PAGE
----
Joining forces to reject the Refugee Ban Bill

24 March 2023
Our vision is that everyone deserves a safe place to live and access to the support they need. We stand with others to reject the #RefugeeBanBill

Our vision at Simon Community Scotland is that everyone deserves a safe place to live and access to the support they need. That’s why we have joined forces with 100 organisations across Scotland to reject the UK government’s Refugee Ban Bill.

Please read our joint statement below;

The illegal migration bill is “the refugee ban bill” and why we must fight back

On 7 March, Home Secretary Suella Braverman introduced the Illegal Migration Bill in the UK parliament. We oppose the bill in its entirety. This proposed law removes the right to seek asylum for people arriving in UK ‘irregularly’, instead rendering them permanently inadmissible to any protection status. This affects nearly all seeking asylum, as there are no regular or safe routes to access the UK’s asylum system. The bill also ends legal recognition for trafficking survivors, if arriving ‘irregularly’.

The UN Refugee Agency said the bill is effectively an “asylum ban”. We agree. That is why we call it the refugee ban bill. The Nationality and Borders Act 2022 criminalised irregular arrival to seek asylum – this Bill goes even further and extinguishes the right to even apply for asylum in the UK and have that claim considered. We should remember this is all meted out to refugees fleeing war, torture, and violence.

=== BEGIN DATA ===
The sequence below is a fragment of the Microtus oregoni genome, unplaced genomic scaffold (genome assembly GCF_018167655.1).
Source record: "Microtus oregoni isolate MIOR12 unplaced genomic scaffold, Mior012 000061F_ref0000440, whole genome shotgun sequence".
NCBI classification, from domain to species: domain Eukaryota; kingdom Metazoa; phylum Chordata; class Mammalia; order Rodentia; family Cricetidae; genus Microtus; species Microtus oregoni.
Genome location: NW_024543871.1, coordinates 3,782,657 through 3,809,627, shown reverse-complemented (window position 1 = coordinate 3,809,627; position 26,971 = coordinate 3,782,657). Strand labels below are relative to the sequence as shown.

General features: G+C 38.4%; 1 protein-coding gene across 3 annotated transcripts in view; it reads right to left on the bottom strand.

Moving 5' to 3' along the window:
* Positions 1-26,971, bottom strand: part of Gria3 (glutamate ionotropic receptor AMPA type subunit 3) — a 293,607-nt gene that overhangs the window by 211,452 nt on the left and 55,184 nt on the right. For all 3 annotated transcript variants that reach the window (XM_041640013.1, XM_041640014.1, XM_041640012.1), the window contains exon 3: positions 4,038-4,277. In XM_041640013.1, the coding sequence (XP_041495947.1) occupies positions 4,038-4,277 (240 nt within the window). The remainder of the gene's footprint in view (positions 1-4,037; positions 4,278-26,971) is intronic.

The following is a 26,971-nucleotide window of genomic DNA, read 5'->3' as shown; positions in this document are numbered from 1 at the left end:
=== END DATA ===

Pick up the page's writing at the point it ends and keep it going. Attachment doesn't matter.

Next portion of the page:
Through the Bill, the UK Government abandon not only their responsibilities under international law for refugee and anti-trafficking protection, but they also abandon people to be exploited and exposed to life-threatening harm; this time by smugglers and organised crime groups. That abandonment betrays the profound origins of these rights, from the international community’s resolve for a human rights system, in direct response to the Holocaust perpetrated before and during the Second World War.

The human consequences of this bill are devastating. It means a family fleeing the Taliban in Afghanistan, or a woman fleeing violence from the Iranian regime and sexually exploited as she fled, or a man escaping forced labour in Eritrea none of them would be able to claim asylum or seek protection as a survivor of trafficking. This proposed law slams the door on vulnerable people, including survivors of oppressive regimes and organised crime.

The Bill replaces asylum and trafficking protections with a duty on the Home Secretary to seek the removal of all arriving irregularly, irrespective of their
circumstances, protection needs or exploitation suffered. This “duty to remove” is the rotten core of the Bill, trumping all other considerations. There can never be a “face behind the case”. Women, men, and children are consigned to a limbo of forcible removal, detention, destitution, and re-exploitation.

This “duty to remove” regime operates via both reduced Home Office accountability for how and where it uses its power to detain people, and sharp increases in the detained population, including mandatory 28 day initial detention with no possibility of bail in that period. This detention regime is to include children. The Bill also removes the courts authority to challenge or overrule the decision to detain. Detention may be where the home secretary deems appropriate, including- but not only- in a detention centre or a short-term holding facility such as the Manston processing centre.